“Please be good enough to explain why this story has not been the subject of further investigation on this side of the Atlantic and editorial demands for explanations from the White House? This memo is a bombshell and your one-day story, buried on page 9, certainly makes me wonder about your editors’ news judgment. Or is it news censorship?
“Once again, The NYT is failing to give its readers the full story of how we got into the present disaster. Increasingly, we must turn to the foreign press and the Internet for critical information and analysis.”
The Times’s coverage of the once-secret memo started alertly with a May 2 article by Alan Cowell that laid out its contents in the context of the possible impact on the May 5 British election. But the news coverage languished until this morning when a Times article from Washington focused on the reaction to the memo there. This has left Times readers pretty much in the dark until today � and left critics of the paper’s news columns to suspect the worst about its motives. (On the Op-Ed page last Monday, Paul Krugman did cite the memo high up in his column.)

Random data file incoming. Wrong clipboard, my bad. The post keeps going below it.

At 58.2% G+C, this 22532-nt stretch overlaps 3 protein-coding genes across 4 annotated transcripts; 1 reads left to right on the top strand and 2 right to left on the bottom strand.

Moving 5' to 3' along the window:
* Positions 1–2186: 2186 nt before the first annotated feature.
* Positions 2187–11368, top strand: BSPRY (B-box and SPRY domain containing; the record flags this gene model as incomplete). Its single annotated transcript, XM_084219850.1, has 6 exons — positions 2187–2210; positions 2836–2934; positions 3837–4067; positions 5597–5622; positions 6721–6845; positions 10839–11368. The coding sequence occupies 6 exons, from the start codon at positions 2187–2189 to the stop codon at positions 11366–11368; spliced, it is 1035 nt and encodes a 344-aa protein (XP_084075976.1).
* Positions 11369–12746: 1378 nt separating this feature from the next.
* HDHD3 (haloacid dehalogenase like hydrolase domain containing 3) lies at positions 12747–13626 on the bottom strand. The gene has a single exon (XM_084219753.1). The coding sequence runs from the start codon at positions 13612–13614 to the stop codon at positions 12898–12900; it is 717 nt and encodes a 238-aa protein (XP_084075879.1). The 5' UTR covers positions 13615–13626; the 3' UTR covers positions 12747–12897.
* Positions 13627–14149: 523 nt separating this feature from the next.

My checks find no basis for Ms. Lowe’s concern about censorship or undue outside pressures. Rather, it appears that key editors simply were slow to recognize that the minutes of a high-powered meeting on a life-and-death issue � their authenticity undisputed � probably needed to be assessed in some fashion for readers. Even if the editors decided it was old news that Mr. Bush had decided in July 2002 to attack Iraq or that the minutes didn’t provide solid evidence that the administration was manipulating intelligence, I think Times readers deserved to know that earlier than today’s article.
Phil Taubman, The Times’s Washington bureau chief, believes that Mr. Cowell’s May 2 story met some of this need for readers. That story, however, didn�t deal at all with the impact in Washington. (Ms. Lowe wasn�t the only reader to complain about the story’s play inside the front section, but I think the play appropriate given its British election context.) Mr. Taubman explained in an e-mail to me how the bureau sorted out the need to follow up on the memo’s suggestion that Mr. Bush had already decided to go to war: